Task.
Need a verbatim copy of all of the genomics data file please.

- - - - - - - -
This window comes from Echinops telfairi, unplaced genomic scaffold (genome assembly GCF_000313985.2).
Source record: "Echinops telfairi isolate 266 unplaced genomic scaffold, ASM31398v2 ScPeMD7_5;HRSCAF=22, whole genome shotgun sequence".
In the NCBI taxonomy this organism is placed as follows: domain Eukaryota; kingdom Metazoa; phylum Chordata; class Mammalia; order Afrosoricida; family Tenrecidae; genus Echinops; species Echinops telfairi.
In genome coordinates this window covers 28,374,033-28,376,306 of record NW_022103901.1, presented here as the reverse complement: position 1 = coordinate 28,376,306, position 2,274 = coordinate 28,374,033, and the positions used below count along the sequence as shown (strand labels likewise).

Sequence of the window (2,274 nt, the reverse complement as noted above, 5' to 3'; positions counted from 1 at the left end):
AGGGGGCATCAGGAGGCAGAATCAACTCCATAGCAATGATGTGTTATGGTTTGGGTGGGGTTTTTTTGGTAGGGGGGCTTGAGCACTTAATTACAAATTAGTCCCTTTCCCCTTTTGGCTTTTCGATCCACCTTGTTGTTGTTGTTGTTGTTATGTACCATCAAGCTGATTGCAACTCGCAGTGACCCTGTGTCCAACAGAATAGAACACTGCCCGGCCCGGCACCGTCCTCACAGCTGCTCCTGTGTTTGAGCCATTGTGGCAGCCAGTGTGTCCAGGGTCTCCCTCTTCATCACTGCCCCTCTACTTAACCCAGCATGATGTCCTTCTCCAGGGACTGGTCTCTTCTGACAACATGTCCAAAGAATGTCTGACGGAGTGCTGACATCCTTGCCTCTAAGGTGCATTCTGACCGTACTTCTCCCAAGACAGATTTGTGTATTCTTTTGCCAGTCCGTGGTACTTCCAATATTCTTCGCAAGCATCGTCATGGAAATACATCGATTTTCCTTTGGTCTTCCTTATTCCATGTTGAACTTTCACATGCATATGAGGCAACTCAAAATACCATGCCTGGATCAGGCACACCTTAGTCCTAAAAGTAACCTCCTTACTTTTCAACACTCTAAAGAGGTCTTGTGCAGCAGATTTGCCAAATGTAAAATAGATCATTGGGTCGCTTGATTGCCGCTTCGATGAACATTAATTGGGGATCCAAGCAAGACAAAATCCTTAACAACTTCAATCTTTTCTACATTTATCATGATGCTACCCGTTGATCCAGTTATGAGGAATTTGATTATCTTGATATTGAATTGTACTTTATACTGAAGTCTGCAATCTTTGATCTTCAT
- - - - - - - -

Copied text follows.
This window comes from Echinops telfairi, unplaced genomic scaffold (genome assembly GCF_000313985.2).
Source record: "Echinops telfairi isolate 266 unplaced genomic scaffold, ASM31398v2 ScPeMD7_5;HRSCAF=22, whole genome shotgun sequence".
In the NCBI taxonomy this organism is placed as follows: domain Eukaryota; kingdom Metazoa; phylum Chordata; class Mammalia; order Afrosoricida; family Tenrecidae; genus Echinops; species Echinops telfairi.
In genome coordinates this window covers 28,374,033-28,376,306 of record NW_022103901.1, presented here as the reverse complement: position 1 = coordinate 28,376,306, position 2,274 = coordinate 28,374,033, and the positions used below count along the sequence as shown (strand labels likewise).

Sequence of the window (2,274 nt, the reverse complement as noted above, 5' to 3'; positions counted from 1 at the left end):
AGGGGGCATCAGGAGGCAGAATCAACTCCATAGCAATGATGTGTTATGGTTTGGGTGGGGTTTTTTTGGTAGGGGGGCTTGAGCACTTAATTACAAATTAGTCCCTTTCCCCTTTTGGCTTTTCGATCCACCTTGTTGTTGTTGTTGTTGTTATGTACCATCAAGCTGATTGCAACTCGCAGTGACCCTGTGTCCAACAGAATAGAACACTGCCCGGCCCGGCACCGTCCTCACAGCTGCTCCTGTGTTTGAGCCATTGTGGCAGCCAGTGTGTCCAGGGTCTCCCTCTTCATCACTGCCCCTCTACTTAACCCAGCATGATGTCCTTCTCCAGGGACTGGTCTCTTCTGACAACATGTCCAAAGAATGTCTGACGGAGTGCTGACATCCTTGCCTCTAAGGTGCATTCTGACCGTACTTCTCCCAAGACAGATTTGTGTATTCTTTTGCCAGTCCGTGGTACTTCCAATATTCTTCGCAAGCATCGTCATGGAAATACATCGATTTTCCTTTGGTCTTCCTTATTCCATGTTGAACTTTCACATGCATATGAGGCAACTCAAAATACCATGCCTGGATCAGGCACACCTTAGTCCTAAAAGTAACCTCCTTACTTTTCAACACTCTAAAGAGGTCTTGTGCAGCAGATTTGCCAAATGTAAAATAGATCATTGGGTCGCTTGATTGCCGCTTCGATGAACATTAATTGGGGATCCAAGCAAGACAAAATCCTTAACAACTTCAATCTTTTCTACATTTATCATGATGCTACCCGTTGATCCAGTTATGAGGAATTTGATTATCTTGATATTGAATTGTACTTTATACTGAAGTCTGCAATCTTTGATCTTCAT